Want to do all you can do to reduce waste? Ever feel jealous of friends who own houses and composting bins? There’s a way to reach your waste-reduction goals and soothe your jealous heart: composting. And yes, it is possible to compost in an apartment. Follow these tips and you’ll be composting in your apartment in no time!

Text by Bo King

Plant waste in compost bucket.

What Is Composting?

Composting is a natural process that’s been around for as long as things have been growing. In a nutshell, you take organic waste and turn it into food for your garden. Key components in creating good compost are plant material, water and heat. The materials you use make a difference in the quality of your compost and how long it takes to make. Remember, not every biomaterial can be used to make compost. Avoid animal and milk products, including meat, bones, and fish skin.

Potted plant urban farming project.

Why Should I Compost?

There are plenty of reasons to compost your waste. According to the Environmental Protection Agency (EPA), about 30% of the trash we throw away each day is organic material that could be reused. Instead, it takes up space in landfills and contributes to greenhouse gasses. Good compost will also keep you from having to use pricey fertilizers. Even if you don’t have a yard, you can still grow potted plants, fruits and vegetables in your apartment. Your neighbors might even help you start an urban farming project if there isn’t one in your area already.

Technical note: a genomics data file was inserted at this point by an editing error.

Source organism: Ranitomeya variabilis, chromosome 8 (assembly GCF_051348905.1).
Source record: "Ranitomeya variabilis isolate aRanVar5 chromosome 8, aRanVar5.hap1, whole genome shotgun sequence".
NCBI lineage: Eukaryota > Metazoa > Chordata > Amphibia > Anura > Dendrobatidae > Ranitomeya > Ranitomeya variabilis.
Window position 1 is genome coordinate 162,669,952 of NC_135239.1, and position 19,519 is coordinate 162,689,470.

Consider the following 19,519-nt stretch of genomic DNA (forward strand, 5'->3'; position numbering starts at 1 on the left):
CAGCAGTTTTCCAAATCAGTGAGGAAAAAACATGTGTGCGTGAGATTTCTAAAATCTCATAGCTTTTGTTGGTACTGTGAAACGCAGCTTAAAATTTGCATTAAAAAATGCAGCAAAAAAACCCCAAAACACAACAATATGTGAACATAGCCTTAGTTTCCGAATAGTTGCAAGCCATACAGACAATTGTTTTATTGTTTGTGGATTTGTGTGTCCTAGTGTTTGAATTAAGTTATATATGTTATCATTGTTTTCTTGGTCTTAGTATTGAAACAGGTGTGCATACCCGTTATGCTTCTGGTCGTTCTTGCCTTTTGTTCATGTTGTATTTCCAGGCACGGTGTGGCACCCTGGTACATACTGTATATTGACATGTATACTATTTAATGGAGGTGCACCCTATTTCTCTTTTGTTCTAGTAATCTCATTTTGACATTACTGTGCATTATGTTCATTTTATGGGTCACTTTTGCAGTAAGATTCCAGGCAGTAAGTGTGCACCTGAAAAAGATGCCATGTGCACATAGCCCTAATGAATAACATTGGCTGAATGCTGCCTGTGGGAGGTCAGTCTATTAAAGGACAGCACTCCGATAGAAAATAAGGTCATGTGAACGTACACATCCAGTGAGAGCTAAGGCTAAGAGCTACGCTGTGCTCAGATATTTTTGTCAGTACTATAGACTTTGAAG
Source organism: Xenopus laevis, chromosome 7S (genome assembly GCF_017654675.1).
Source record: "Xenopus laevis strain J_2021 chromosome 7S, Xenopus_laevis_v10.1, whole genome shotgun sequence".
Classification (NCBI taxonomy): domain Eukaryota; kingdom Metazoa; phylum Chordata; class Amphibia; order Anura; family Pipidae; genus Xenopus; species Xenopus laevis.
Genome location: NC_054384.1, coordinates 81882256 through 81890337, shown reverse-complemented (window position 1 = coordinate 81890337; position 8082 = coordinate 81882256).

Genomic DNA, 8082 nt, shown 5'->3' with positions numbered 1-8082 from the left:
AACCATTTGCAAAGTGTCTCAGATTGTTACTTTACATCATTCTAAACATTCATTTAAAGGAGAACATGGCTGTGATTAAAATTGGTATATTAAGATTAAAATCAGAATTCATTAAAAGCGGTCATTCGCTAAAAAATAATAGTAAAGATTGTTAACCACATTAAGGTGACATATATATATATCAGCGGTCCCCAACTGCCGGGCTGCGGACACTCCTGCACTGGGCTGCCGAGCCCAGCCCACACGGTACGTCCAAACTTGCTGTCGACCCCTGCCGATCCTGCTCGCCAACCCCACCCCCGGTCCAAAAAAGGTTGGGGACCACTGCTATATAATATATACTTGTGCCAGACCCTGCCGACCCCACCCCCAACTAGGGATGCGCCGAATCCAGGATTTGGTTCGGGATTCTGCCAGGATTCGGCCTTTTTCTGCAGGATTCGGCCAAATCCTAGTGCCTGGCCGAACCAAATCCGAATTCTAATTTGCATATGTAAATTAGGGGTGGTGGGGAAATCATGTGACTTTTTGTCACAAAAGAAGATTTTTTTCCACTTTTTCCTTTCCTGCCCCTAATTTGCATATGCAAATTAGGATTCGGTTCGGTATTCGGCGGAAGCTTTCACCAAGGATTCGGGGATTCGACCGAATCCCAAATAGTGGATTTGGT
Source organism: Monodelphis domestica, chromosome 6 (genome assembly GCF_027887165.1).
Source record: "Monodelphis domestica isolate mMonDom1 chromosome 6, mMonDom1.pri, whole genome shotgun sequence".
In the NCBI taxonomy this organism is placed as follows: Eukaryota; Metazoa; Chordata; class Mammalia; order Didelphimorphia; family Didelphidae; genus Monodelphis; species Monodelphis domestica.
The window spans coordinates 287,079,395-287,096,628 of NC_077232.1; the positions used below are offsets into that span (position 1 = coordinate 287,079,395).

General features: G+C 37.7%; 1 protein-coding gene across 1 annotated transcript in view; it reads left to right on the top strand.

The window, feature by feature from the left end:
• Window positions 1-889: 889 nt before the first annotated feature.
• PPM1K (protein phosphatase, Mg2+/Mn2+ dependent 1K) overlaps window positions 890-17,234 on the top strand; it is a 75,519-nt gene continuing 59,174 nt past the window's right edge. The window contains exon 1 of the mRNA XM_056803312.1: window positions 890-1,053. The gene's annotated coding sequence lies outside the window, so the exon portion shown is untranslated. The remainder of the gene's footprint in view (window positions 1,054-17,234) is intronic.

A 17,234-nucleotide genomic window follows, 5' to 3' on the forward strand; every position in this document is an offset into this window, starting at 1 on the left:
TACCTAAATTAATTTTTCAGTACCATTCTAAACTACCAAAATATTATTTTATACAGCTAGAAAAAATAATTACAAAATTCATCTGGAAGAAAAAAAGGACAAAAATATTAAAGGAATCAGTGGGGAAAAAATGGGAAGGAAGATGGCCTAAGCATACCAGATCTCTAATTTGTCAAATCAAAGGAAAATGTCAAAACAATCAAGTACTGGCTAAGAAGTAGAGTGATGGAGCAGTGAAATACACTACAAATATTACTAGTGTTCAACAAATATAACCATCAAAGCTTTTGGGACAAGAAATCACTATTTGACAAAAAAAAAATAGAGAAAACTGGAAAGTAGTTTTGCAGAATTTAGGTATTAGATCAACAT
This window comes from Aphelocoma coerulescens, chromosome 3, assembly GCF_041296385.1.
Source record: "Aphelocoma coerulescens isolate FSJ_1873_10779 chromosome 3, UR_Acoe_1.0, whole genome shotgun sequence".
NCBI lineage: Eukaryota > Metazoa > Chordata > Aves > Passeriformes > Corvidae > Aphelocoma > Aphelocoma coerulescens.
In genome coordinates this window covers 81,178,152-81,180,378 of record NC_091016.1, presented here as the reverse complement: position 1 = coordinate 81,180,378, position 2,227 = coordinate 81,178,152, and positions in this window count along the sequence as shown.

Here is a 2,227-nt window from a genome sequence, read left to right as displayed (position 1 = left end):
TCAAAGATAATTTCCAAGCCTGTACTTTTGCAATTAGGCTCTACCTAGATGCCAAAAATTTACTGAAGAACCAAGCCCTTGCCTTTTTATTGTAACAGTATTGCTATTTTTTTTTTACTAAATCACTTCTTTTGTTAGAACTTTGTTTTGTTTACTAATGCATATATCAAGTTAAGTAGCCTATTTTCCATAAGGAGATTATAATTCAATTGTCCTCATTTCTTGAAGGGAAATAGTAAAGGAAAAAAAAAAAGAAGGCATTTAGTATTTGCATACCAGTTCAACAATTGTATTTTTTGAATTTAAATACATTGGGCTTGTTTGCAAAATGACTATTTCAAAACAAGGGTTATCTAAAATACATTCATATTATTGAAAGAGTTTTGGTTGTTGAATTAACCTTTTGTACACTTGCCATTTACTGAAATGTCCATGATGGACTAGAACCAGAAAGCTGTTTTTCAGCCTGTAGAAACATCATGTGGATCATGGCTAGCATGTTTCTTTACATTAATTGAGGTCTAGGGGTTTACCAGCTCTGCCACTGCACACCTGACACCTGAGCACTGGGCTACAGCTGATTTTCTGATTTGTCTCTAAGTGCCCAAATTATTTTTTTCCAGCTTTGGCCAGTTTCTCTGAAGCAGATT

Woman composting in her apartment.

Composting in Your Apartment

If your apartment has a patio, balcony or other outdoor space, you can use a sealed tumbler for aerobic composting. The tumbler’s turning handle help you easily mix the compost.

There’s also vermicomposting. Here, a bin holds both your scraps and a bunch of red worms to break it down. Keep it indoors so the worms aren’t killed off by the weather. Check out a variety of models here.

Finally, there’s Bokashi composting, which has been gaining popularity. It isn’t actually composting, but a fermentation process that gets materials ready to be added to an already-existing compost pile. Why do it? Because in the end, you can compost things like meat and dairy, which are usually composting no-no’s. Check out these Bokashi composters.

You can also find composters at Walmart, Target, Home Depot and Lowe’s. Although their products tend to be geared more towards large spaces, they have some things that might work for you.